Diary of a marathoner

nicholaI did it!!! I completed the London Marathon!! It didn’t exactly go to plan on the day, but I kind of expected that.
I started off at the back of the red start and took about half an hour to cross the start line. I stopped for a wee within the first mile and though I should go a little bit quicker to make up the lost time and stick to the 4 mile per hour pace that I’d planned on. oh dear.
It was going ok, I was managing to keep running at my preferred pace, then, before mile 4 the sweeper bus was upon me. For those who don’t know, there’s a bus that goes along the course picking up all of the injured and people dropping out along the way. Once these pass you, you’re supposed to get on the pavement if you insist on completing the race. The bus coming up against me so early in the course was such a big dent to my confidence, but I kept on going whilst panicking a bit.
Just before mile 5 I bumped into Sarah North, Lee Nixon and Darren Wharton, had a quick chat and photo, then I pushed on ahead.
I got talking to a few people along the way, people standing on the streets as we passed were shouting out names and encouragement, music playing everywhere etc, it was amazing. I was loving every second of it (apart from knowing those damn buses were right behind me) It was a bit weird being stuck behind a guy carrying a giant testicle for a few miles. I’d rather not be looking at that while I run thank you very much. I was passed by about 10 Rhino’s and all sorts of other fancy dress people.
Once I got to the Cutty Sark, the amount of people, noise, cheering and seeing the first real attraction to get an idea of where I was , it was probably the biggest highlight of my run, I was feeling good, my pace was completely right and I wasn’t feeling any need to stop of slow down. On we went..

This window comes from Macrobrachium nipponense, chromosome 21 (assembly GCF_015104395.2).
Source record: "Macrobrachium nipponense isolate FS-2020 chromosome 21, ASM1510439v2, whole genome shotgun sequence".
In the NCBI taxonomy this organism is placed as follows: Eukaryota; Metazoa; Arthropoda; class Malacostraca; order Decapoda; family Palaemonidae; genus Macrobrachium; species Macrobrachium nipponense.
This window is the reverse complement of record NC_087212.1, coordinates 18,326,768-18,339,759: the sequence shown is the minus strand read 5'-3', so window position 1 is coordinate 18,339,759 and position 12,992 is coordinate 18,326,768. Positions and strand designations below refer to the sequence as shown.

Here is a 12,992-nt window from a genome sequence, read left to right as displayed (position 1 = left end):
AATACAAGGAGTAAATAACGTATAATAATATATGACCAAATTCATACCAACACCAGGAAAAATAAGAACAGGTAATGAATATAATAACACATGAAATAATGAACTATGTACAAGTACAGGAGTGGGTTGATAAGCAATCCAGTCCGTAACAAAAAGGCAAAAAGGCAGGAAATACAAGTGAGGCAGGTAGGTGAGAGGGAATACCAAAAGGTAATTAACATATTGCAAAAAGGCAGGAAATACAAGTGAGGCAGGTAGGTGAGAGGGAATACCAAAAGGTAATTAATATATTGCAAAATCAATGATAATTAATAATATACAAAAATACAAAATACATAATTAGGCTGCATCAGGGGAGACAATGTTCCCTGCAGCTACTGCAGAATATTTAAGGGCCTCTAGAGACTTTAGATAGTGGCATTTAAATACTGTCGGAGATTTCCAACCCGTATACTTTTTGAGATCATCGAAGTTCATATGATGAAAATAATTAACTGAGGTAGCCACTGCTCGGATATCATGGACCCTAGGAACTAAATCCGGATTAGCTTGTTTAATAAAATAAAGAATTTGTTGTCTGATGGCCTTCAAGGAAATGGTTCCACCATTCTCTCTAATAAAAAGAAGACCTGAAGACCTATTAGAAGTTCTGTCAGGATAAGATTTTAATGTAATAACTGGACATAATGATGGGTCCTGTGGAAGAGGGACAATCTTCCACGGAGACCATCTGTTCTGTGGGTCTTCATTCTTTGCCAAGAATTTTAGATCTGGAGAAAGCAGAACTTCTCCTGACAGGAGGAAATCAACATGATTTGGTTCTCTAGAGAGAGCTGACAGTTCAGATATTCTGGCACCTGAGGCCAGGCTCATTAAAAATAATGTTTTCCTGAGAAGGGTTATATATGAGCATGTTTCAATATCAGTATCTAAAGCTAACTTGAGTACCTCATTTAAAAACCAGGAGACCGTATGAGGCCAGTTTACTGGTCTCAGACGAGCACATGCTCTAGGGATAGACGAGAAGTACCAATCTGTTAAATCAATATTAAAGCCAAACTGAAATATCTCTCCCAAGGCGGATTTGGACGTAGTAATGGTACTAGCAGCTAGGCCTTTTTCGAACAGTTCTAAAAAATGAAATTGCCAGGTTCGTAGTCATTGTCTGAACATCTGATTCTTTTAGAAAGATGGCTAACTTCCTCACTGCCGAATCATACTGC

By the time I got to Tower bridge all of that good feeling was out of the window. Not only had the buses started to go past me, there were also tractors alongside me to clean the roads.Major panic hit me and I was fighting back tears while still trying to smile and thank people who were shouting my name for encouragement. Tower bridge should have been awesome, just coming around that corner and seeing the bridge in front of me was a big wow moment that was marred by stupid, stupid tractors.
When you get to the end of tower bridge you have to turn right and you’re about half way (13 miles) but there are also runners going the other direction who are at about 22 miles. I’ve read about and heard people saying how daunting that part is, knowing you have miles to go and they’re already there, but I couldn’t actually imagine how that would feel (with tractors too). I saw Ian Swanston going past the other way (well he saw me and shouted) then Julie Sneider saw me and stopped for a hug. That just sent me over the edge and I burst into tears. I was thinking I might as well just give up, I wasn’t going to make it if they were already cleaning the roads around me. But Julie shouted at a couple of people going past the same way as me and asked them to stay with me, they were happy to (I think).
Half a mile along the road my boyfriend, James, was standing waiting for me. I couldn’t run any more, I was too despondent by then, so he walked with me for a little while, then let me go on. I managed to stay alongside the tractors till about 15.5 miles, then they just sped off. The crowds were gone and it was just me and a few of the remaining walkers and lovely people who stayed to encourage us slowcoaches on.